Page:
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Green Energy science fair project:
How Weather Affects Laundry Drying




Science Fair Project Information
Title: How weather affects laundry: What temperature, humidity level and wind speed are the best for drying clothes?
Subject: Renewable Energy
Subcategory: Green Energy
Grade level: Primary School - Grades K-3
Academic Level: Ordinary
Project Type: Experimental
Cost: Low
Awards: 1st place, Canada Wide Virtual Science Fair ($50)
Affiliation: Canada Wide Virtual Science Fair (VSF)
Year: 2014
Materials: One white cotton hand towel, one coloured cotton sock, clothes pins, clothesline
Concepts: The clothes line
Description: Step One: Hang up wet sock and towel. Check the time and the weather on the Yahoo! weather app and write them down. For weather, check the humidity, temperature and wind speed. Step Two: Keep checking the weather and the wet items until both are dry. Step Three: Measure the time it took for each thing to dry in those weather conditions. Repeat the experiment several times with different weather conditions.
Link: http://www.virtualsciencefair.org/2014/dunn14s
Short Background

The Clothes Line


Clothes line: laundry is blowing in the wind
Attribution: CC 3.0 Unported (Michael Gäbler)

Advantages of a clothes line

  • Saves money
  • Zero greenhouse gas emissions per load (2 kg CO2eq of greenhouse gas emissions from the average mechanical clothes dryer per load)
  • Less fabric wear and tear
  • Laundry items do not shrink (hot air from a mechanical clothes dryer may shrink items)
  • No static cling
  • Laundry items stay softer to the touch (mechanical clothes dryers tend to remove short, soft, fine fibers), and may be less wrinkled
  • Laundry items often do not need ironing if line dried in a breeze
  • Avoids the potential of airborne lint and reduced air quality
  • Eliminates the noise from a mechanical clothes dryer
  • Does not vent to the outside and waste the large volume of conditioned (heated or cooled) indoor air that a mechanical dryer's blower does.
  • For a simple line drying arrangement (rope and clothes pins) the repair and replacement costs are about $20.00 per 1,000 loads of laundry or 2 cents per load. For non-commercial mechanical clothes drying the repair and replacement costs (including labor expenses) are about $200.00 per 1,000 loads of laundry or 20 cents per load.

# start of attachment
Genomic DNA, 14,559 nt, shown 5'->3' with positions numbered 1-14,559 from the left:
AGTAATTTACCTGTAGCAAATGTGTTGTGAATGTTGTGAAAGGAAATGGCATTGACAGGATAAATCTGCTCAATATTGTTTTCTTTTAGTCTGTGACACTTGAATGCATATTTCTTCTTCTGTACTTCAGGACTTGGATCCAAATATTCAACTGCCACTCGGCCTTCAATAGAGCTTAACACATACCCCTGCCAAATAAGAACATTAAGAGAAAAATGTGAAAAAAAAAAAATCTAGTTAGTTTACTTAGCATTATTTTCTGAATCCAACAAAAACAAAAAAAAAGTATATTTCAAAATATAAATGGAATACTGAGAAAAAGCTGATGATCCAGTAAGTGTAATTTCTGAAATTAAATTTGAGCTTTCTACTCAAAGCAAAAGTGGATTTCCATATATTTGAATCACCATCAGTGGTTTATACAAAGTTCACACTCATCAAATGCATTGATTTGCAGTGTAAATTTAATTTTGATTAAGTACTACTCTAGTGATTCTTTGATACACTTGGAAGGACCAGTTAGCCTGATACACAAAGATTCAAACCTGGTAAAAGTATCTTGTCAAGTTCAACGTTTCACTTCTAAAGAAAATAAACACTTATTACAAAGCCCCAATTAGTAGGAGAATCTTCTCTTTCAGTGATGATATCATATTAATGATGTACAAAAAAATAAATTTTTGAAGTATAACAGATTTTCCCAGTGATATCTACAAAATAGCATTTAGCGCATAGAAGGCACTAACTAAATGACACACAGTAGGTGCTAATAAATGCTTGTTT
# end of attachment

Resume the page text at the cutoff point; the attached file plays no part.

Disadvantages of using a clothes line

  • Putting laundry on a line usually takes more time than putting it into a mechanical dryer (as laundry items have to be hung up and fixed one by one).
  • Laundry items need to be hung indoors during rainy weather, or may get wet if the weather changes.
  • Neighbours may find it aesthetically unpleasant
  • Exposing dirty laundry can lessen privacy, showing information about inhabitants' living habits.
  • Risk of theft or vandalism of clothes
  • Environmental contaminants such as soil, dust, smoke, automotive or industrial pollutants, pollen and bird and animal droppings can come in contact with clothing.
  • Clothespins can leave imprints (including rust from the spring) on the clothes.

For example, laundry on a clothes line will dry (by evaporation) more rapidly on a windy day than on a still day. Three key parts to evaporation are heat, atmospheric pressure (determines the percent humidity) and air movement.

When clothes are hung on a laundry line, even though the ambient temperature is below the boiling point of water, water evaporates. This is accelerated by factors such as low humidity, heat (from the sun), and wind. In a clothes dryer, hot air is blown through the clothes, allowing water to evaporate very rapidly.

See also: http://en.wikipedia.org/wiki/Clothes_line

Source: Wikipedia (All text is available under the terms of the GNU Free Documentation License and Creative Commons Attribution-ShareAlike License.)

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